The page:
New IRS Rule Change Could Hurt Loyalty Programs, Travel Groups Say
A proposed IRS rule change could threaten the popularity of frequent flyer and similar loyalty programs by changing when they're taxed. The result, trade groups say? Those points may not go nearly as far.
Those frequent flyer miles, rental car miles, and hotel rewards points might lose a little luster if the Internal Revenue Service has its way.
The agency is reportedly considering a rule change that would make such rewards taxable to the company earlier—a shift that would significantly limit the value of the benefits, according to a number of trade groups. More details:
Industry groups raise concerns: In a letter to Treasury Secretary Jack Lew acquired by The Points Guy, several groups with interests in the hospitality and travel spaces—the U.S. Travel Association, the American Hotel and Lodging Association, the American Resort Development Association, and Airlines for America—said the proposed rule could threaten a decades-long practice that has generated billions in revenue. “As you may know, travel companies, including hotels, airlines, and many others, have complied with settled law in the area of loyalty program accounting for decades,” the letter stated. “These same companies, and those they serve, are now under the threat of wholesale changes to the longstanding tax treatment of their loyalty programs.”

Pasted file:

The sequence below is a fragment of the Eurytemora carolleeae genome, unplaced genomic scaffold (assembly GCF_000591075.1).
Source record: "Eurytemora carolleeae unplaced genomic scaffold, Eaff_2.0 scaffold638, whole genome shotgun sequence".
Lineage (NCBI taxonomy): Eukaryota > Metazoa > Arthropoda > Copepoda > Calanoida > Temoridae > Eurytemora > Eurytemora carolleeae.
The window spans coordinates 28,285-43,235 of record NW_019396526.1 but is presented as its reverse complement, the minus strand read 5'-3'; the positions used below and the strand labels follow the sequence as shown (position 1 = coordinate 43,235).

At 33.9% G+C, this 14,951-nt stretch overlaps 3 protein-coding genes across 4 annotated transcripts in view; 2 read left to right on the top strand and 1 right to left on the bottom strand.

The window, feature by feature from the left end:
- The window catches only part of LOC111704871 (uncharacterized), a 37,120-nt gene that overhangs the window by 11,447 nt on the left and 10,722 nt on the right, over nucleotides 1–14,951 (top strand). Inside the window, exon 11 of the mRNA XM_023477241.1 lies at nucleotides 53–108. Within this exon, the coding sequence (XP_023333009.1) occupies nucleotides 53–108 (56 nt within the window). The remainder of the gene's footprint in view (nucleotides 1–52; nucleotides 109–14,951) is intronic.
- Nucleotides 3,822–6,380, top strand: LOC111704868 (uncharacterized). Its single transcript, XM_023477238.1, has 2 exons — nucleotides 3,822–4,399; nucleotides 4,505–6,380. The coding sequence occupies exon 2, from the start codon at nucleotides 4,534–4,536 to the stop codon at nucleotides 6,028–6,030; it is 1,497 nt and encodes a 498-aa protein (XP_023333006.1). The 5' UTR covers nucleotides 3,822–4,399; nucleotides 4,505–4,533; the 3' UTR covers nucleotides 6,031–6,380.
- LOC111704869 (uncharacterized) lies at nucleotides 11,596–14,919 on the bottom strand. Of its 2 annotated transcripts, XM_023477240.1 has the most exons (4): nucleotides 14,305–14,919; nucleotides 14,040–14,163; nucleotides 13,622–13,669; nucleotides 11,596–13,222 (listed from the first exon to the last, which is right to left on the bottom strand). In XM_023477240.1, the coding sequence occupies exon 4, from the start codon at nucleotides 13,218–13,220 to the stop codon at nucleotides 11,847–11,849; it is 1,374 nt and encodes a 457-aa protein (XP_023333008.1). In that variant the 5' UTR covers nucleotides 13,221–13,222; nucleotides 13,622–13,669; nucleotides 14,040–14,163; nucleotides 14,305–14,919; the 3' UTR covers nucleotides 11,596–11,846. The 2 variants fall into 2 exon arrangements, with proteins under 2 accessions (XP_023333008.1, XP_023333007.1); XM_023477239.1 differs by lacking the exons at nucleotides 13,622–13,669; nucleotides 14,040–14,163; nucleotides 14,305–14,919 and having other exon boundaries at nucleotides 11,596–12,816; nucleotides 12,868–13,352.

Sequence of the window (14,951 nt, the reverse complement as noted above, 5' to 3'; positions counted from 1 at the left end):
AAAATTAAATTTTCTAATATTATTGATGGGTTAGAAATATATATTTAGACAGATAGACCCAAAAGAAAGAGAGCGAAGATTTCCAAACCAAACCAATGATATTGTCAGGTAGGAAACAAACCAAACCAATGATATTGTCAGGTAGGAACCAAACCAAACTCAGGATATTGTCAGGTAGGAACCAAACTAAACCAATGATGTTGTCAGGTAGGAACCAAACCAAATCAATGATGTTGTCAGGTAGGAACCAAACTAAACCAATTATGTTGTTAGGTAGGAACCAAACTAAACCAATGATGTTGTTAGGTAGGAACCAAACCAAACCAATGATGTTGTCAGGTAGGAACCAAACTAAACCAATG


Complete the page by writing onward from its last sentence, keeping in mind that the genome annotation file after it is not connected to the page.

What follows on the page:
Taxes come earlier: The IRS is considering changes to the tax code in the department’s 2014-2015 business plan, to take effect July 1. (The agency listed the move, along with a similar clarification on gift cards, as a priority [PDF] last year.) In a nutshell, the new rules would tax corporations for loyalty programs whenever a consumer accrues the benefits, rather than when he or she actually uses them or the points expire. While this is technically not a new tax, the groups say the move would wipe out a big chunk of the value for consumers. “All of a sudden, those 1,000 points are effectively worth about 650,” AHLA President and CEO Katherine Lugar told the The Washington Post. “There is no question that diluting the value of loyalty programs will negatively affect travel.”
What does it mean for travelers? For heavy users of loyalty programs, The Points Guy blogger Brian Kelly writes that the whiff of such a proposal should push users to spend their points as soon as they can. “This proposed tax rule change is just one more great reason to use your points and miles now, rather than sitting on them,” he writes. “Devaluations will continue to plague us, whether they’re initiated by the travel industry or imposed due to external cost considerations like new taxes. Earn and burn those points and miles while you can.”